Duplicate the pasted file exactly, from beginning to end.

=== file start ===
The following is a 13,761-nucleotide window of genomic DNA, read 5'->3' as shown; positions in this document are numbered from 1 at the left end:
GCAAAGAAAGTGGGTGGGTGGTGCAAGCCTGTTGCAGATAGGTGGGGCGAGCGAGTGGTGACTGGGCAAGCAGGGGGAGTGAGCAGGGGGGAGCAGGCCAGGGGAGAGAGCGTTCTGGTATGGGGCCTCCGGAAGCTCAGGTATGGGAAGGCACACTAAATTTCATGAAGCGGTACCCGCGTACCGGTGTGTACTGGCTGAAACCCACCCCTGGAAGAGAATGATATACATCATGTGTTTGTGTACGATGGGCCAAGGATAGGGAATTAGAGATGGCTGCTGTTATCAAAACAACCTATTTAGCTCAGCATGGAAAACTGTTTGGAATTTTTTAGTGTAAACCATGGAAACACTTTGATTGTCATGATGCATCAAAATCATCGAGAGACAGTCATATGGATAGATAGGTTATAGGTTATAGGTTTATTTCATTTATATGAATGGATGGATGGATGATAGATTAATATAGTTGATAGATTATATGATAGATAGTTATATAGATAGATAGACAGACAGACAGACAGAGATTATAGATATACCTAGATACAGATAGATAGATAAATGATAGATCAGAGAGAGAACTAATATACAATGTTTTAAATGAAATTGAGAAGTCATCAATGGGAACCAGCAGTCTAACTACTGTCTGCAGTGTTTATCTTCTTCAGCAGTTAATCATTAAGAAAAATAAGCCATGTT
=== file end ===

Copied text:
The following is a 13,761-nucleotide window of genomic DNA, read 5'->3' as shown; positions in this document are numbered from 1 at the left end:
GCAAAGAAAGTGGGTGGGTGGTGCAAGCCTGTTGCAGATAGGTGGGGCGAGCGAGTGGTGACTGGGCAAGCAGGGGGAGTGAGCAGGGGGGAGCAGGCCAGGGGAGAGAGCGTTCTGGTATGGGGCCTCCGGAAGCTCAGGTATGGGAAGGCACACTAAATTTCATGAAGCGGTACCCGCGTACCGGTGTGTACTGGCTGAAACCCACCCCTGGAAGAGAATGATATACATCATGTGTTTGTGTACGATGGGCCAAGGATAGGGAATTAGAGATGGCTGCTGTTATCAAAACAACCTATTTAGCTCAGCATGGAAAACTGTTTGGAATTTTTTAGTGTAAACCATGGAAACACTTTGATTGTCATGATGCATCAAAATCATCGAGAGACAGTCATATGGATAGATAGGTTATAGGTTATAGGTTTATTTCATTTATATGAATGGATGGATGGATGATAGATTAATATAGTTGATAGATTATATGATAGATAGTTATATAGATAGATAGACAGACAGACAGACAGAGATTATAGATATACCTAGATACAGATAGATAGATAAATGATAGATCAGAGAGAGAACTAATATACAATGTTTTAAATGAAATTGAGAAGTCATCAATGGGAACCAGCAGTCTAACTACTGTCTGCAGTGTTTATCTTCTTCAGCAGTTAATCATTAAGAAAAATAAGCCATGTT